The Night I Ordered the Smoked Eel

Michael Bloor

(first published in Ink, Sweat & Tears, Nov 14, 2018)

It’s late, late at night and I’m sprawled on the couch watching a DVD of Mel Brooks’ ‘The Producers.’

Somebody says, in a low drawl, ‘Must you keep picking your nose?’

I’m immediately alert: there’s no-one else in the room – there’s just me and Mungo the cat, either end of the couch. Nothing happens for a very long five seconds, then…

‘I said, must you keep picking your nose – it’s utterly disgusting.’

I stare at the cat. Mungo stares back, in that disconcerting, direct way that cats look at you: ‘Of course it’s me, you prat. Never heard of a talking cat?’

In the course of the evening, I’d drunk enough whisky to go with the flow: ‘Er, well, there’s that Saki short story about a talking cat called “Tobermory”…’

Mungo twitches his tail. I recall too late that poor Tobermory came to a sticky end. Mungo jumps off the couch, ‘OK, Sunshine. Just keep your digit away from your nasal cavities from now on, and we’ll say this conversation ever happened.’

‘Hang on, Mungo. Sorry about the Tobermory reference: I was in shock – never met a talking cat before.’

He gave his tail a final, lazy twist. ‘Bollocks. I talk to you all the time – you just never listen.’

I stare back. ‘All the time? So… when was the last time?’

‘Earlier this evening, when you were sat staring at a blank laptop screen.’

‘Don’t remind me – Must’ve sat there for over an hour. Dismissed one half-baked idea for a short story. Then totally failed to come up with another.’

‘Uh-huh. Hunched over your laptop, like a constipated tortoise.’

‘OK, OK, though I might borrow your “constipated tortoise” analogy. Err, what was it that you said to me back then, when I was staring at the laptop?’

Mungo starts licking his right-hand back paw. ‘Just said [slurp] I’ve an idea for a story, if you want one [slurp]…’

There’s a long pause. No pun intended.

‘So what was the idea?’

‘You really want [slurp] to know?’

‘Sure.’

‘OK. How about some of that “Tuna Surprise”?’

A few minutes later, in the kitchen: ‘So Mungo, the story idea?’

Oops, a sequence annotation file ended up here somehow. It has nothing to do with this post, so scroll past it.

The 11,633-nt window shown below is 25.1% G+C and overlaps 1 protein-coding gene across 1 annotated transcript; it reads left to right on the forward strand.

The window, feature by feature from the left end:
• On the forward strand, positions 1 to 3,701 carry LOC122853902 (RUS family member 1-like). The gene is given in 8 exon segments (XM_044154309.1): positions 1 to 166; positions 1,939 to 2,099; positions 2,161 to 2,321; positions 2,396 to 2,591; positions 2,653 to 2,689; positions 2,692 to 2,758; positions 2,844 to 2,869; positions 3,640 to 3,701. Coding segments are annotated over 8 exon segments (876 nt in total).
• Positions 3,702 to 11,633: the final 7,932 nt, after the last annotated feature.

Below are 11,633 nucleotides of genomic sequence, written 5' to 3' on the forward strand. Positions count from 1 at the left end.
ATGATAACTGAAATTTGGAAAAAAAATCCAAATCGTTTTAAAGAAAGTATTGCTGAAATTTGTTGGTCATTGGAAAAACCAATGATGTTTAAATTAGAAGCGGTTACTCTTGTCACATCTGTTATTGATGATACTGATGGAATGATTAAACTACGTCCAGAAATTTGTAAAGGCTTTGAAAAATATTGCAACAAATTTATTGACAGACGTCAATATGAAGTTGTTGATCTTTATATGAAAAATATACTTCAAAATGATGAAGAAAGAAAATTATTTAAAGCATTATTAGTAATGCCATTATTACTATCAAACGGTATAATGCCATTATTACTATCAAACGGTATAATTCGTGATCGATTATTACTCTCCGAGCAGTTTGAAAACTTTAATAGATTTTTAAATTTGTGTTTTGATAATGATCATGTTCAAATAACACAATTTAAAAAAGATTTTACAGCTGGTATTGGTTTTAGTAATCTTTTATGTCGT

‘Mmm. Yeah. Hope you’re gonna buy some more of that “Tuna Surprise,” by the way. Right then: the story. You remember that Bergman DVD that you were watching before Christmas?’

‘Ingrid Bergman??’

‘No, you dope, Ingmar Bergman, the Swedish director. You were watching Bergman’s “The Face.”’

‘Oh yeah. Gotcha: “The Face.”’

‘Well, dumbnuts, that’s a great plot. The MC can work miracles. But nineteenth century Sweden has got no use for a saint or a messiah – he finds he’s disturbing, unpopular. So, instead, he makes a hand-to-mouth living as a travelling magician. Occasionally, he deliberately messes up a trick, so there’s less danger that the audience are disturbed by the thought that they might be witnessing a miracle. You’ll recall that there’s more to it, but you get my drift.’

‘Hmm, I get your drift, Mungo. It’s a great plot. But if it’s already been done…’

Mungo twitches his tail and turns away. I hastily apologise, ‘Oops, sorry. A bit slow on the uptake after that whisky. Gotcha now: maybe make a few alterations…’

‘Exactly. Update it to the twenty-first century; switch it from a travelling magician to, say, a travelling psychic. That sort of thing. After all, somebody pointed out that there are only seven basic plots in the whole world, so a bit of recycling’s unavoidable.’

I sit quietly for a moment, absorbing this scintillating guidance. ‘Thanks pal, want another dish of tuna?’

Mungo heads for the catflap, ‘The tuna’s finished. No thanks necessary. Just make sure you buy some more of that tuna tomorrow. Either that or some smoked eel – I understand that you can order that online.’

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